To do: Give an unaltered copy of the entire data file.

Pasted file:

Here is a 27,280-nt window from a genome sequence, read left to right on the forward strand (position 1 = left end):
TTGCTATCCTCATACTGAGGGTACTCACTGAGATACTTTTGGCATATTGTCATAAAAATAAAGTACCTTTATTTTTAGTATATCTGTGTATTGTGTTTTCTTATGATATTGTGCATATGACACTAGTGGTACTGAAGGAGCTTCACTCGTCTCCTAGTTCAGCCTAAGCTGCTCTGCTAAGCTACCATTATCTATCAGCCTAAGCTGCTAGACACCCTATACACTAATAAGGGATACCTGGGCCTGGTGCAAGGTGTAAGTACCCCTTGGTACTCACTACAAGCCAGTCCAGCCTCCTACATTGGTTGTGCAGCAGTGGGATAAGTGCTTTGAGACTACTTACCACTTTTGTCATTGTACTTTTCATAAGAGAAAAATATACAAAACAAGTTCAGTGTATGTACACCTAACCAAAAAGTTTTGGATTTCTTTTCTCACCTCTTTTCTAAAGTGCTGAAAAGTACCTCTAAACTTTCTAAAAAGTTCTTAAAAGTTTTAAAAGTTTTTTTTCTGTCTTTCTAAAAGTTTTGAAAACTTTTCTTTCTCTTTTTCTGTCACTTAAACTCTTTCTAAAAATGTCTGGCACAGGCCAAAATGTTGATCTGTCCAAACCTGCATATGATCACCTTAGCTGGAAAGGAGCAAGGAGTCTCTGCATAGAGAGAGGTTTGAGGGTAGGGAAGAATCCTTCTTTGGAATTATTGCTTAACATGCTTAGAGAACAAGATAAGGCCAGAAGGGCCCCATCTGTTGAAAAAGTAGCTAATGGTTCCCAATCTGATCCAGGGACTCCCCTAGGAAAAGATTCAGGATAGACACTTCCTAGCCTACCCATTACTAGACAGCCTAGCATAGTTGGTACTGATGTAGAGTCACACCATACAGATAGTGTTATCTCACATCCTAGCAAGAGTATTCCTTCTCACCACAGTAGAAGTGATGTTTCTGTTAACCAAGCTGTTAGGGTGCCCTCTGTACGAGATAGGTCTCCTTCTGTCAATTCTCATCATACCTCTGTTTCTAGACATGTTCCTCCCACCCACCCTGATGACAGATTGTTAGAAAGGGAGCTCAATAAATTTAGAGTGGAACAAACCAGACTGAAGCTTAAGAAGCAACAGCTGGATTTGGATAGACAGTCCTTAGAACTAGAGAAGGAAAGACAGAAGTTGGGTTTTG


Here is a 27,280-nt window from a genome sequence, read left to right on the forward strand (position 1 = left end):
TTGCTATCCTCATACTGAGGGTACTCACTGAGATACTTTTGGCATATTGTCATAAAAATAAAGTACCTTTATTTTTAGTATATCTGTGTATTGTGTTTTCTTATGATATTGTGCATATGACACTAGTGGTACTGAAGGAGCTTCACTCGTCTCCTAGTTCAGCCTAAGCTGCTCTGCTAAGCTACCATTATCTATCAGCCTAAGCTGCTAGACACCCTATACACTAATAAGGGATACCTGGGCCTGGTGCAAGGTGTAAGTACCCCTTGGTACTCACTACAAGCCAGTCCAGCCTCCTACATTGGTTGTGCAGCAGTGGGATAAGTGCTTTGAGACTACTTACCACTTTTGTCATTGTACTTTTCATAAGAGAAAAATATACAAAACAAGTTCAGTGTATGTACACCTAACCAAAAAGTTTTGGATTTCTTTTCTCACCTCTTTTCTAAAGTGCTGAAAAGTACCTCTAAACTTTCTAAAAAGTTCTTAAAAGTTTTAAAAGTTTTTTTTCTGTCTTTCTAAAAGTTTTGAAAACTTTTCTTTCTCTTTTTCTGTCACTTAAACTCTTTCTAAAAATGTCTGGCACAGGCCAAAATGTTGATCTGTCCAAACCTGCATATGATCACCTTAGCTGGAAAGGAGCAAGGAGTCTCTGCATAGAGAGAGGTTTGAGGGTAGGGAAGAATCCTTCTTTGGAATTATTGCTTAACATGCTTAGAGAACAAGATAAGGCCAGAAGGGCCCCATCTGTTGAAAAAGTAGCTAATGGTTCCCAATCTGATCCAGGGACTCCCCTAGGAAAAGATTCAGGATAGACACTTCCTAGCCTACCCATTACTAGACAGCCTAGCATAGTTGGTACTGATGTAGAGTCACACCATACAGATAGTGTTATCTCACATCCTAGCAAGAGTATTCCTTCTCACCACAGTAGAAGTGATGTTTCTGTTAACCAAGCTGTTAGGGTGCCCTCTGTACGAGATAGGTCTCCTTCTGTCAATTCTCATCATACCTCTGTTTCTAGACATGTTCCTCCCACCCACCCTGATGACAGATTGTTAGAAAGGGAGCTCAATAAATTTAGAGTGGAACAAACCAGACTGAAGCTTAAGAAGCAACAGCTGGATTTGGATAGACAGTCCTTAGAACTAGAGAAGGAAAGACAGAAGTTGGGTTTTG